The Grapevine

Butterfly Die-Off In Ohio Linked To Climate Change

The inexplicable die-offs of butterflies in the United States continue with Ohio now seeing a third of its butterfly population disappear in just two decades.

Scientists say climate change plus the degradation of habitats and changes to farming methods might explain the drop. A study to this effect, published recently in the journal PLOS ONE, said the overall populations of the 81 butterfly species tracked each year since 1996 fell by an average of 2 percent or 33 percent in total.

This means three times as many species are seeing populations fall compared with those experiencing positive trends. The study relied on data from the biggest ever insect monitoring program in North America carried out by volunteer citizen scientists between the months of April to October, from 1996 to 2016. Citizen scientists monitored 104 sites in the U.S. and Canada.

Study researchers looked at data collected weekly by these volunteers in 24,405 butterfly surveys. The 116,100 square kilometers land over which Ohio stretches cover a variety of habitat types ranging from prairie-like areas to mountains and forest.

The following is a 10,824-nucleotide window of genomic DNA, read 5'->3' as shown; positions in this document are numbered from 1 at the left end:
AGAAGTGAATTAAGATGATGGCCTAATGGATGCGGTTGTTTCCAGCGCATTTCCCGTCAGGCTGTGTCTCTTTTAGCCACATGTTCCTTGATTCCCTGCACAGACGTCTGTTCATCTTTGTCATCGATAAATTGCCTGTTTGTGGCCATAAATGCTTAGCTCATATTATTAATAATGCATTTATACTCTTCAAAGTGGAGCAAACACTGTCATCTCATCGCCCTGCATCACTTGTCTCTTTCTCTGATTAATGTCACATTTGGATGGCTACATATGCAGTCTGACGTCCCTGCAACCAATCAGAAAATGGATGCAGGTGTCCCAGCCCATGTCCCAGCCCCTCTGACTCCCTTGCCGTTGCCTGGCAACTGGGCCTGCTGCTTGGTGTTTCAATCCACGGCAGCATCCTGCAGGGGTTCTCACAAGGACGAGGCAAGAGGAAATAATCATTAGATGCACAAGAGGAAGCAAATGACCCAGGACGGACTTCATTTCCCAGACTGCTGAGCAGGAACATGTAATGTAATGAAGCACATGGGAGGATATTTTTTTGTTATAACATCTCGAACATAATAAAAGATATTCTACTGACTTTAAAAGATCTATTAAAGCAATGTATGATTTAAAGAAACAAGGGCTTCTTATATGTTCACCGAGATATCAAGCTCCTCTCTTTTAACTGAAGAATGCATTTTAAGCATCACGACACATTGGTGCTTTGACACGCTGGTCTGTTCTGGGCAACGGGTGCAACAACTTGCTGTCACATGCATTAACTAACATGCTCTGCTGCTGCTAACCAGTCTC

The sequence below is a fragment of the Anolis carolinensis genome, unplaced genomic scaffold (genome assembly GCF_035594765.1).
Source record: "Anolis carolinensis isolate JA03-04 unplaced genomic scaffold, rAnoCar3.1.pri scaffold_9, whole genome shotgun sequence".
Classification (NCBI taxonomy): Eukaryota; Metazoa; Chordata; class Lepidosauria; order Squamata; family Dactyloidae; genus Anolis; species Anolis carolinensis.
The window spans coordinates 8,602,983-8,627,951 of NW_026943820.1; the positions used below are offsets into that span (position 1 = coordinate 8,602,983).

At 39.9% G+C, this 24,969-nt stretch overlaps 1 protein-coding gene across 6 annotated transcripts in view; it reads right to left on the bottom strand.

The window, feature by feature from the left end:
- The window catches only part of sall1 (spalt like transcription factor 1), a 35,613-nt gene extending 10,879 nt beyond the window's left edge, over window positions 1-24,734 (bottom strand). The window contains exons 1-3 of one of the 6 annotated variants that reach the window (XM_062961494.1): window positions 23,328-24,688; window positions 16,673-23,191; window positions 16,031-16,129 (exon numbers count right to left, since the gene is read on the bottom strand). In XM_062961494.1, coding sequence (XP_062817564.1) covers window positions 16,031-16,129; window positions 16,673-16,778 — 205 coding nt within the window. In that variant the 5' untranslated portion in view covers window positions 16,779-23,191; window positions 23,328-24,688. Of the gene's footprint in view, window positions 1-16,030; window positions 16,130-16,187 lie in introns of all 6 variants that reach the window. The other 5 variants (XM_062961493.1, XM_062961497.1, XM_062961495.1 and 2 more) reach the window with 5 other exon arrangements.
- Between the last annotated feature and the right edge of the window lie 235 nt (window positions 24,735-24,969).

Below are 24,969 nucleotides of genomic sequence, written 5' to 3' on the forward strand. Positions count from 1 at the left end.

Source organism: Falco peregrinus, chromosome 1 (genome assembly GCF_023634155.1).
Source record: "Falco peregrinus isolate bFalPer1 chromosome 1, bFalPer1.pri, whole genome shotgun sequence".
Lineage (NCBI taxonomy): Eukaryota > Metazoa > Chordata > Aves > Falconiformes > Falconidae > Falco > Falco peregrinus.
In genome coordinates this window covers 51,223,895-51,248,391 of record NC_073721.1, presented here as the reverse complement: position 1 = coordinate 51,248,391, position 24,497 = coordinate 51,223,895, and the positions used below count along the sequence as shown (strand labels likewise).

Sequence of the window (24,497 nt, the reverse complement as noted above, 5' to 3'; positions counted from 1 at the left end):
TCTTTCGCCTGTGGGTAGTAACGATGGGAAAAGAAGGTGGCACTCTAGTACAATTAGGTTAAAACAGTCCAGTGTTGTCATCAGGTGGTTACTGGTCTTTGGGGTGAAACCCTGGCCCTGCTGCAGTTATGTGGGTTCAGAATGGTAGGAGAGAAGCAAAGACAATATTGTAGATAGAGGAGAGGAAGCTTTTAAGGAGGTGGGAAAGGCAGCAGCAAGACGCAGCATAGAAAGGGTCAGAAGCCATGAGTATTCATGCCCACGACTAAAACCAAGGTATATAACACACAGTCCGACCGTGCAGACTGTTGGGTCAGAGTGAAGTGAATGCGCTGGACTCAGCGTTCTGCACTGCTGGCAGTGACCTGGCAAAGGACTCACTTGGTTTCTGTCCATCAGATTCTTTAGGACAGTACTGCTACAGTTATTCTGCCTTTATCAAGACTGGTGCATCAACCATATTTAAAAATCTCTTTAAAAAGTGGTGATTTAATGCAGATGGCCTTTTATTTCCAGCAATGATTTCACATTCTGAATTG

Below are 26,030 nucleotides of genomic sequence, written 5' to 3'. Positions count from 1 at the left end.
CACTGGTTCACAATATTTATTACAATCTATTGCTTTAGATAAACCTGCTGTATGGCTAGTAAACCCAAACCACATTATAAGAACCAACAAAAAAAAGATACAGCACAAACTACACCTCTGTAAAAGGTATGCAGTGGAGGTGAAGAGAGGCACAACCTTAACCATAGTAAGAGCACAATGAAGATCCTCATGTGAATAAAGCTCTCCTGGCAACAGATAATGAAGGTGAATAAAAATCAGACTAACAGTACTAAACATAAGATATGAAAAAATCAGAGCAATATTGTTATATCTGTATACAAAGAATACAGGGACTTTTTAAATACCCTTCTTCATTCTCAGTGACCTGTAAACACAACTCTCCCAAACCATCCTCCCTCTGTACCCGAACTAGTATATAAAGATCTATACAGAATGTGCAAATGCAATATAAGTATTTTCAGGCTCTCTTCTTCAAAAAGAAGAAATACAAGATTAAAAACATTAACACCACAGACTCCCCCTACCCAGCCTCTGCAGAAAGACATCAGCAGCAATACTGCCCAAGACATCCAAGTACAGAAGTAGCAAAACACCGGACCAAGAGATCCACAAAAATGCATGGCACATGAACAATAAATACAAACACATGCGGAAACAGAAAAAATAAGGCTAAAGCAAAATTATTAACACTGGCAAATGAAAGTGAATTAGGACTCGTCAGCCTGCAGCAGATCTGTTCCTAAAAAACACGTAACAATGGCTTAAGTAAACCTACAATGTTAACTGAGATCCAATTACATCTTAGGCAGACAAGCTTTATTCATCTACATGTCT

“There is a lot of worry about insect declines, but very little data outside of a few long-term monitoring programs in Europe,” said Tyson Wepprich, co-author of the study from Oregon State University.

“We use the best systematic monitoring dataset for insects in North America to estimate the rate of change in butterfly abundance."

morpho butterfly "Understanding iridescence in butterflies and moths has revolutionized our knowledge of natural photonics,” the researchers said in a press release. e3000 / Flickr

Wepprich said in a statement. "Species with more northern distributions and fewer annual generations declined the most rapidly." This might be because they can't withstand the heat as temperatures in Ohio rise.

The findings add to an already grim outlook for insects. Previous research on 452 species suggests numbers have dropped by 45 percent globally over the past 40 years.

Past studies reveal the migratory eastern North American monarch butterfly population has diminished by more than 85 percent. The western North American monarch population has plummeted by more than 95 percent. Some of the rarest butterflies are among those falling sharply.

The population reduction is similar to rates discovered in the United Kingdom, the Netherlands, and Spain.

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